Inside Opinion

What's on the minds of Tacoma News Tribune editorial writers

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Tag: Link


A good choice for Tacoma Link light-rail extension

This editorial will appear in Sunday’s print edition.

There wasn’t an obvious “best” among the options for extending Link light rail further into Tacoma. But the City Council has tentatively chosen a very good one: the “E-1 North Downtown Central Corridor.”

Now all the city needs is to formally vote for it, get approval for its recommendation from the Sound Transit board, win a $50 million federal grant and find another $50 million or so from some other unidentified source.

In other words, this proposed Link project – essentially a consolation prize for not getting a light rail extension from King County – has a lot of hurdles to overcome before it becomes reality. It hasn’t even completely won over the council members, some of whom prefer a route that would serve low-income East Side neighborhoods and provide service near an expanded Emerald Queen Casino. Read more »


Boe’s light rail option deserves a (quick) look

This editorial will appear in Wednesday’s print edition.

The Tacoma City Council has complicated an already complex decision on light rail in Tacoma. That’s OK – as long as it doesn’t also derail the decision.

Some background:

The regional transit package Puget Sound voters approved in 2008 didn’t give Pierce County a rail connection to Sea-Tac Airport and beyond. But the county did get a consolation prize: a promise to expand Tacoma Link, the small electric rail line that already runs from the Tacoma Dome north through downtown Tacoma.

The Sound Transit board is now poised to make good on

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Light-rail growing pains

No matter where Sound Transit points its trains, controversy seems to follow. I come to those discussions with the perspective of someone who was raised in Portland, where bellyaching about the mess caused by the latest MAX light rail project is a favorite pastime.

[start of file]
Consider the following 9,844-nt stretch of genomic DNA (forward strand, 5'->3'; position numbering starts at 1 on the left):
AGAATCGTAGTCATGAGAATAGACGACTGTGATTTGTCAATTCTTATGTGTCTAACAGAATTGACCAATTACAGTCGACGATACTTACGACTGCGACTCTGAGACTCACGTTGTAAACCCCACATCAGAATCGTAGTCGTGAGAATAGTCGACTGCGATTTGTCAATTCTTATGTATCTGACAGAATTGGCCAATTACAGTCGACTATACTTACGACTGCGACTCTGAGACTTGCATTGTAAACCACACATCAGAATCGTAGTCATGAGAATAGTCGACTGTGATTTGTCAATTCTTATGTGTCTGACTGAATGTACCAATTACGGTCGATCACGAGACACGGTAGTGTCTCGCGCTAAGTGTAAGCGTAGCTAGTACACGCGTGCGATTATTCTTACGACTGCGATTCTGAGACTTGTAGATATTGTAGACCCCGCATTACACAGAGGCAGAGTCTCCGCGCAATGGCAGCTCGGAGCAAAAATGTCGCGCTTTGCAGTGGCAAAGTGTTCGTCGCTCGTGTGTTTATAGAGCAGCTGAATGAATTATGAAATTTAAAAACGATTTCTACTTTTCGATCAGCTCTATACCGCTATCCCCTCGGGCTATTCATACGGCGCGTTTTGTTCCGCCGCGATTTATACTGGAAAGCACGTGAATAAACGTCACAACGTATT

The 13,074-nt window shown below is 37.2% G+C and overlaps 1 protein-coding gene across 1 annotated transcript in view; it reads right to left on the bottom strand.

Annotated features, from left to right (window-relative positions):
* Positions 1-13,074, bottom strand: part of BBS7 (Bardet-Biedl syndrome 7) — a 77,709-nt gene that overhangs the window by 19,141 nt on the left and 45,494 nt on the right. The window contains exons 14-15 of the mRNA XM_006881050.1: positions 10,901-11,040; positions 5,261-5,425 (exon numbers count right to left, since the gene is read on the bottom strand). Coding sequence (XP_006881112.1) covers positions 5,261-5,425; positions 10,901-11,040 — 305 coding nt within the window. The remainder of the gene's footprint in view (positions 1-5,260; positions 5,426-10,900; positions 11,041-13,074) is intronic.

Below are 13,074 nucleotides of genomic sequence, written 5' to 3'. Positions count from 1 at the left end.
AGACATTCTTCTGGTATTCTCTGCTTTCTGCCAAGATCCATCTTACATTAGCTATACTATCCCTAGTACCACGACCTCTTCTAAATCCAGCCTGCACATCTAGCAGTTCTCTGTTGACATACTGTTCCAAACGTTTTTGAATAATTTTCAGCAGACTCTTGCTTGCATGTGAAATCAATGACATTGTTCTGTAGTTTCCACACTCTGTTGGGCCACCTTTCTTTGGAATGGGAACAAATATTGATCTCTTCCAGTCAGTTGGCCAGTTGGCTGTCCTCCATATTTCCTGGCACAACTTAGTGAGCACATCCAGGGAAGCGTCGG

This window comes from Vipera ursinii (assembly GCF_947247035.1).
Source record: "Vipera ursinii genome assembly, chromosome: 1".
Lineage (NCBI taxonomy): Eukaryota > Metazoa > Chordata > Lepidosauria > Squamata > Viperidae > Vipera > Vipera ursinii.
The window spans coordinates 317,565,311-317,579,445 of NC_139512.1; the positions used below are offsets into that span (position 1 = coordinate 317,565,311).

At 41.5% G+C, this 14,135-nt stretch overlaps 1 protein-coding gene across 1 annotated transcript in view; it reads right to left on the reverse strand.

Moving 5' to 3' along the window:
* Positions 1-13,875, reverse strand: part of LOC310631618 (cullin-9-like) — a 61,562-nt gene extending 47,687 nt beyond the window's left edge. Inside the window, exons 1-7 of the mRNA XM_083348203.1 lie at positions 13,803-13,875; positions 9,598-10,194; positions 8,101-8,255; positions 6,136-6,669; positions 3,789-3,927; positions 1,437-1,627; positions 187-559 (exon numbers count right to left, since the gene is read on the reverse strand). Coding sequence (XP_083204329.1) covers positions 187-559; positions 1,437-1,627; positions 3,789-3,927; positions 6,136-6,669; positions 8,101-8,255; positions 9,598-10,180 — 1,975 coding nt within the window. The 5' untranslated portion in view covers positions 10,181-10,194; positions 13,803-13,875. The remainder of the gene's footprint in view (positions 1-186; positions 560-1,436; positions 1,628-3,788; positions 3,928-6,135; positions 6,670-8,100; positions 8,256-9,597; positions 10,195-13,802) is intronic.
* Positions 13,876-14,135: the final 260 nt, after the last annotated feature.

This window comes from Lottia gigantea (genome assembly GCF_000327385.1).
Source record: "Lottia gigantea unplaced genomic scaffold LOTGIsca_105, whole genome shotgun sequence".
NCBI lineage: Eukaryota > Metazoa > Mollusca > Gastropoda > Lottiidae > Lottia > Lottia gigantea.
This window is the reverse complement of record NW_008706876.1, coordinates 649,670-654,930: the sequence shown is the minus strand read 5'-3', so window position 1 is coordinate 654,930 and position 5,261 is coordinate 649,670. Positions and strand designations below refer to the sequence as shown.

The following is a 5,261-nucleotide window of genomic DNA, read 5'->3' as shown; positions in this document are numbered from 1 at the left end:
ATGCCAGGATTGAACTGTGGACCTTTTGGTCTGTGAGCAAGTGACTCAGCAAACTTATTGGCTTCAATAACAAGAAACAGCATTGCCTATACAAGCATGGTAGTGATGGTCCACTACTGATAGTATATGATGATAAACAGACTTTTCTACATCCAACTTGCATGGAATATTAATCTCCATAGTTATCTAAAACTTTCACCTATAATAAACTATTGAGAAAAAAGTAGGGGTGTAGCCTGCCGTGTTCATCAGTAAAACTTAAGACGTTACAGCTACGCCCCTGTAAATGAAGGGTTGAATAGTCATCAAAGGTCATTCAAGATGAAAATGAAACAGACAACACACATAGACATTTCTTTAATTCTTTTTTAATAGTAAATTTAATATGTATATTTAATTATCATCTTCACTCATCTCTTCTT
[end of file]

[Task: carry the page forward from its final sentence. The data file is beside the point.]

I grew up three blocks from the new North Portland line on Interstate Boulevard, which had become a sad strip of seedy motels and boarded-up stores by the time I moved away in the early 1990s. My mom still lives there and complained bitterly when she found out light rail was coming. But I think

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Bellevue’s ‘vision’ puts transit out of focus

This editorial will appear in Monday’s print edition.

A fight’s brewing in Bellevue that could have unfortunate consequences for light-rail users in the South Sound and across the Puget Sound region.

The value of the Sound Transit light-rail system depends on its proximity to people and the places they want to go. Opposition to the regional transit agency’s preferred light-rail route in Bellevue risks thwarting the system’s ability to deliver.

Eastside leaders have long been opposed to Sound Transit’s plans to run light rail on surface streets through downtown Bellevue. They say that construction would disrupt businesses and that trains would clog traffic.

The opposition is led by powerful interests that don’t like any light rail. Anti-transit developer Kemper Freeman Jr. owns a good chunk of downtown Bellevue and has led past fights against Sound Transit ballot measures. He’s also given heavily to local politicians. In November, he bought himself a majority on the Bellevue City Council.

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